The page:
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Echocardiography. 2000 May;17(4):393-405.

Risk of thromboembolism in acute atrial fibrillation or atrial flutter.

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Department of Medicine, University of Luisville, KY 40292, USA.


Atrial fibrillation (AF) is the most common sustained cardiac dysrhythmia, predominating in the elderly, with stroke as a potentially devastating complication. Prevention of the thromboembolic sequelae from AF remains a central focus of practicing clinicians. Although the risk of thromboembolism in chronic AF is well recognized, less is known about the potential risk of systemic embolism in acute AF. In addition, recent data support the notion of a group at considerable risk of embolism from atrial flutter, an arrhythmia typically believed to bestow little increased risk of thromboembolism. The mechanism of thrombus formation, embolization, and resolution in atrial arrhythmias is not well defined, particularly in that of acute AF or atrial flutter. The traditional concept proposes that atrial thrombus forms only after > 2 days of AF and embolizes by being dislodged from increases in shear forces. This widely accepted concept further holds that newly formed atrial thrombus, in the setting of AF, organizes over a span of 14 days. The results of studies based on observations from transesophageal echocardiography examinations have provided provocative insight into the temporal sequence of atrial thrombus formation, embolization, and resolution in AF or atrial flutter and have expanded the traditional concept of thromboembolism in these atrial dysrhythmias. Namely, left atrial thrombus may form before the onset of AF in the face of sinus rhythm. Conversion to sinus rhythm may increase the thrombogenic milieu of the left atrium. Importantly, atrial thrombus may form in the acute phase of AF. Last, thrombi may require > 14 days to become immobile or to resolve. Findings similar to those of acute AF have been reported in patients with atrial flutter and coexisting cardiac pathology. On the basis of these emerging insights fostered by the use of transesophageal echocardiography, it appears appropriate to consider anticoagulation in patients presenting with acute AF or atrial flutter with coexisting cardiac pathology predisposing to left atrial thrombus.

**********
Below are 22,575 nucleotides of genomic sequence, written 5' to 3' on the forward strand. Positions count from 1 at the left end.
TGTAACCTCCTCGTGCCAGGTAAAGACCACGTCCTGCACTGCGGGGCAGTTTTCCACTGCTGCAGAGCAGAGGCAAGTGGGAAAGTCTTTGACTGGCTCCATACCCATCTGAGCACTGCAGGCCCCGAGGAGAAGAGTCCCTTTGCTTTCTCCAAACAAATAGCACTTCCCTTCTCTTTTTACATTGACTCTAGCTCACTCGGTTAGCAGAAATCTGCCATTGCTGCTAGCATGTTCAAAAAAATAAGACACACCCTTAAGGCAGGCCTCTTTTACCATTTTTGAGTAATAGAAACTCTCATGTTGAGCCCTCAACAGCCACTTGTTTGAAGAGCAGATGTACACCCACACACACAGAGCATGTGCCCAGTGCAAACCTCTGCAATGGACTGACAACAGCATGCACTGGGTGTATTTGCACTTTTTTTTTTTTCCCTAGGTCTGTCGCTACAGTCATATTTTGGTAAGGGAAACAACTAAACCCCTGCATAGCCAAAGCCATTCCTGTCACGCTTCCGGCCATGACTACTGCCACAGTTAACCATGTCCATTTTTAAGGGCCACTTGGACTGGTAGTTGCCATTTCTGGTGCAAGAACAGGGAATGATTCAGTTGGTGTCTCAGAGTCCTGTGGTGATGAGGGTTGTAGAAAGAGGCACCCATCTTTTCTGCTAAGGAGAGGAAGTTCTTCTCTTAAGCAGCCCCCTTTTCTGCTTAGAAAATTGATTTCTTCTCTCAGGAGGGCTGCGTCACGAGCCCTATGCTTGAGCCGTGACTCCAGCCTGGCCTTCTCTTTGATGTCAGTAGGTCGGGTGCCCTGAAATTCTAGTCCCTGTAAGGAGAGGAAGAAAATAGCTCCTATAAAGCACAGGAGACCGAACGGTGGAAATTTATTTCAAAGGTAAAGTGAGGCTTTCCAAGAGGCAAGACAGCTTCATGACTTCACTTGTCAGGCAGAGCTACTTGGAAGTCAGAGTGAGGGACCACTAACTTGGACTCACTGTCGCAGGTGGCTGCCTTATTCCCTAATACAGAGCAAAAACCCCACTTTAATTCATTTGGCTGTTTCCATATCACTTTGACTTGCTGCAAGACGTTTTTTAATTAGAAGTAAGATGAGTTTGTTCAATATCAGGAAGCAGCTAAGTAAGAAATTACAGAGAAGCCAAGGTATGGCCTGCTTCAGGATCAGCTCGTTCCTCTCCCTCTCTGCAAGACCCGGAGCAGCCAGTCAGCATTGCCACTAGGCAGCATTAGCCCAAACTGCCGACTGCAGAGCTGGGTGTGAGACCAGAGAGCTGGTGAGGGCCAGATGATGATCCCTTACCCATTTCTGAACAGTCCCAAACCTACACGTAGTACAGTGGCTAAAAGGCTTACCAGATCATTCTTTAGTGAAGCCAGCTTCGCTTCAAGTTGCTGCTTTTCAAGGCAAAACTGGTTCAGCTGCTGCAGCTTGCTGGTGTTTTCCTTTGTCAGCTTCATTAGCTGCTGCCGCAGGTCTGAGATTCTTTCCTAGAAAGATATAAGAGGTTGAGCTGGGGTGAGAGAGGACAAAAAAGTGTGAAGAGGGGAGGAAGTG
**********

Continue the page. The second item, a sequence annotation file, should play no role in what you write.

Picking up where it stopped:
[Indexed for MEDLINE]

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